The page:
The race for chair of the Budget Priori-
ties Committee was deemed especially cru-

cial because of allegations of past abuses.
The BPC is the committee that presents
student organization's funding requests to
the assembly. Bryan Mistele beat out
Corey Dolgan for the position.
Assembly members Sasha Hyde and
Susan Langlas were elected to chair the
Academic Affairs Committee and the Cam-
pus Governance Committee respectively.
Laura Sankey defeated Gene Kavnatsky
in the election for Communications Com-
mittee Chair. Sankey, a past member of the
committee, expressed concern that the
committee hasn't used its entire budget in
the past.

Bush outlines
planned ethics rules

WASHINGTON (AP) -
President Bush intends to call for
} more stringent ethical rules on
executive branch officials and rec-
ommend a 25 percent pay raise for
federal judges in a sweeping ethics-
in-government program to be un-
veiled today, administration officials
said yesterday.
But these officials said Bush has
decided for the time being against
recommending any hike in the
$89,500 salary received by members
of Congress, and will recommend no
chance in the widely criticized sys-
tem that permits lawmakers to earn
thousands of dollars in speaking
fees.
Among the recommendations is
one extending the one-year ban that
currently prohibits executive branch
employees from lobbying their for-
mer office to have it apply to mem-
bers of Congress and to judges, said
a source who spoke on the condition
of anonymity.
In making his proposals, Bush
is expected to accept most of the
recommendations made by a special
commission he established, and dis-
card some others.

The commission that Bush set
up to recommend changes for an
ethics overhaul had called for a ban
.on honoraria to members of
Congress for speaking engagements
or similar work. Such honoraria
provide thousands of dollars in out-
side income for senators and repre-
sentatives in a system that critics,
including Bush's ethics panel, con-
tend allows for too much special in-
terest influence on the representa-
tives.
Bush's proposal is expected to
cover matters such as outside in-
come, conflicts of interest, financial
disclosure, enforcement and restric-
tions on what executive branch em-
ployees can do after they leave the
government.
In addition to proposals that re-
quire congressional legislation, Bush
will issue an executive order cover-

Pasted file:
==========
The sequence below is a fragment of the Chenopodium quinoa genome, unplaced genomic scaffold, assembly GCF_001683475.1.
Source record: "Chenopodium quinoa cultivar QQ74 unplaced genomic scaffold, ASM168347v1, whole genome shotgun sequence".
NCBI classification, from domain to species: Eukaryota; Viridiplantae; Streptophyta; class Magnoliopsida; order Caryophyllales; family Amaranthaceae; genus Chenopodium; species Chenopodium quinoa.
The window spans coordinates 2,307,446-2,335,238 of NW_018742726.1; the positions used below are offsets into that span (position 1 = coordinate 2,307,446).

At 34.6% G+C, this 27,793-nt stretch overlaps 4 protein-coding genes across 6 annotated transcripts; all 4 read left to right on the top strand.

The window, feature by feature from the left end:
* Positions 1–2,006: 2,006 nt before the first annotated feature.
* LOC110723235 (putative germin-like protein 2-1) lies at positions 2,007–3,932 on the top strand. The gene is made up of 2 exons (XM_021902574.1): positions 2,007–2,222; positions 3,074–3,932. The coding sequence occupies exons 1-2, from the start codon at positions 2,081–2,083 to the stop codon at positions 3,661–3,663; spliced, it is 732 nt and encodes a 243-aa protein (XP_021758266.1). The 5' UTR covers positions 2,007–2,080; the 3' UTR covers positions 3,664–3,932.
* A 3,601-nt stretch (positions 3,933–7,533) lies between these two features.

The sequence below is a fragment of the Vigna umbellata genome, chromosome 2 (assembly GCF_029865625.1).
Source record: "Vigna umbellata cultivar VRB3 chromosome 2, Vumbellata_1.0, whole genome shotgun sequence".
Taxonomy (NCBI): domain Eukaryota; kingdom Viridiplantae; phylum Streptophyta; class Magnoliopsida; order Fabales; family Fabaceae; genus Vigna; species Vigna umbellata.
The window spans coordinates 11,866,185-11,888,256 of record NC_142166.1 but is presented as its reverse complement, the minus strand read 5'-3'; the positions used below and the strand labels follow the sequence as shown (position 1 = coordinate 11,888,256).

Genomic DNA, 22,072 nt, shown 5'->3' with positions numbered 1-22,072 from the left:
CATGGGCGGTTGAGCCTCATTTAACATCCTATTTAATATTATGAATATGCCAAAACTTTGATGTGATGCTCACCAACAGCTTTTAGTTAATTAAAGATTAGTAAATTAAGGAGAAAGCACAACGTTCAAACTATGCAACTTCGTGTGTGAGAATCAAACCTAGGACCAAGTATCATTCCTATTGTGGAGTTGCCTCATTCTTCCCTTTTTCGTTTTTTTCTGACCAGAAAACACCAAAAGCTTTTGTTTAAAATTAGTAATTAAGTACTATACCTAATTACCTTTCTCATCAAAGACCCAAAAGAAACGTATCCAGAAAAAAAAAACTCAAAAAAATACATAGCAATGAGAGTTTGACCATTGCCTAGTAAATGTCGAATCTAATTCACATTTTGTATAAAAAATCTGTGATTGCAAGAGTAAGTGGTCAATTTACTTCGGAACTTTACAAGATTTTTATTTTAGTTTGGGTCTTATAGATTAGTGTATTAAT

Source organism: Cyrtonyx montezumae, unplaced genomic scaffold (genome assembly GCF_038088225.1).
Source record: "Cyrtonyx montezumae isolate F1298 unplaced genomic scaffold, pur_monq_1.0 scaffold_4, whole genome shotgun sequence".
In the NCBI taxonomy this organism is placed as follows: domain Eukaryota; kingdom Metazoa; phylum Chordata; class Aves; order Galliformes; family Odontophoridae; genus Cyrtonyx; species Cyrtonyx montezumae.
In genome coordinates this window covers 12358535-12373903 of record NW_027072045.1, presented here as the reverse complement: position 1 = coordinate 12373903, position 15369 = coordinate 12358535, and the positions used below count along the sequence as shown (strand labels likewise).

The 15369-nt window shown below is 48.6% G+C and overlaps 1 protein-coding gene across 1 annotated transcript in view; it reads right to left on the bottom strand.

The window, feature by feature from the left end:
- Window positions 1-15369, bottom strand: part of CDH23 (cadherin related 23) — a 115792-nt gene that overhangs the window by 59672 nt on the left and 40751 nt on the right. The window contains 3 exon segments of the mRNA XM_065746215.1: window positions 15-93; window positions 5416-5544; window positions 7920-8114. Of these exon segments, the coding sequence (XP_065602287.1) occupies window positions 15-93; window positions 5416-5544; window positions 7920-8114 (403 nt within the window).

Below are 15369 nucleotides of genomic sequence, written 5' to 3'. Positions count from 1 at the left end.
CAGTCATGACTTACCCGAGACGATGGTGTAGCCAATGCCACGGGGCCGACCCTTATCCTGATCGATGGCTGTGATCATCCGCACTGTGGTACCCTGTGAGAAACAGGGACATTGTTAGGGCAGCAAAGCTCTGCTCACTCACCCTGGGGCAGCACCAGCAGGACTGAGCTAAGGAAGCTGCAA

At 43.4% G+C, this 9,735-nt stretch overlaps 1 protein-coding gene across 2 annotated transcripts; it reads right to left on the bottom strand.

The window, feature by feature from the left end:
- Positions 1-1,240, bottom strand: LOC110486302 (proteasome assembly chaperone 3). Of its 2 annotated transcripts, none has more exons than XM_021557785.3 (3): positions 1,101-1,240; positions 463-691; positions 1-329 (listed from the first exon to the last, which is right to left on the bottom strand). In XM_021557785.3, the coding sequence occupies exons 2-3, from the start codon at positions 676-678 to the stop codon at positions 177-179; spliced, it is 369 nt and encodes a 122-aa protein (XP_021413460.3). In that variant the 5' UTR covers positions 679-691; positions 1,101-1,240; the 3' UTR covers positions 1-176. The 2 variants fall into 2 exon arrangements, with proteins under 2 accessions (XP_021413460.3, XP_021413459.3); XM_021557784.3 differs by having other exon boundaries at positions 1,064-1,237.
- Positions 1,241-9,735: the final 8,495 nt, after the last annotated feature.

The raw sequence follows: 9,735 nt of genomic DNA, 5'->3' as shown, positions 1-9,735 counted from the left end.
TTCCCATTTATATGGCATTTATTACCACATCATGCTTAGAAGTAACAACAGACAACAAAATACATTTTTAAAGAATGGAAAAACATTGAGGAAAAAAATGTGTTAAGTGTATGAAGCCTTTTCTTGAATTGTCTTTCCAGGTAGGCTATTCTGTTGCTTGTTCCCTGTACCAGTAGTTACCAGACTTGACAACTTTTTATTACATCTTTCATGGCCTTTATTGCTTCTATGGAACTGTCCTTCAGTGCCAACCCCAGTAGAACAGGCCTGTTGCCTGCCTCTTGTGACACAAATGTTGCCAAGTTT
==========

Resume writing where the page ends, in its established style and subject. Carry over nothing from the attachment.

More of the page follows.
ing executive branch employees, the
administration sources said.
The order will include provi-
sions to give elevated rank to a des-
ignated ethics officer in each depart-
ment, and will do away with
"compartmentalization" of the vari-
ous agencies of the executive branch
for purposes of lobbying after
working for the government.
The current one-year lobbying
ban for executive branch workers
would remain but would be extended
to cover all agencies rather than just
the one in which the individual was
employed.
Bush does intend to "work with
Congress" to come up with a pay

Demonstrators hold vigil to express outrage about the recent Alaskan oil spill last night on the Diag.

Students voice concerns about oil spill

BY ANN MAURER
About 50 people held candles in the Diag last
night in a vigil to protest the Alaskan oil spill
and the inadequate measures being taken to clean
it up.
The vigil was organized and led by Amy
Schultz, an LSA junior who said she felt the
need to bring concerned students together to
express their emotions about the tragedy.
Schultz, like many of the participants, is angry
about the clean-up efforts. "Not enough is being
done," she said. "The government should be
acting."

Mary Cromwell, a School of Natural
Resources graduate student shared her memories
of two summers spent in Alaska. "Alaska is
more than a place, it is a state of mind," she said.
Cromwell expressed her sadness about the
repercussions the spill will have. "It saddens me
that my children will never be able to see Alaska
the way it was."
SNR freshman Judy Kingsbury, who also
visited Alaska, said she was upset about the
destruction. "The water was full of life, it was so
majestic, and now everything is dying."
As part of the vigil, participants recited

environmental poems and sang songs.
The demonstrators condemned Exxon's
carelessness and the government's lack of
involvement. One participant said the spill was
not the fault of a drunken captain, but instead of
a company drunk with greed willing to cut costs
and safety to save money.
Bill Foerderer, SNR graduate student, stressed
the need to become involved in the situation.
"There is a lot we can do to save Alaska," he
said. "This may be our greatest opportunity."
Foerderer suggested students write Congress and
See Vigil, Page 2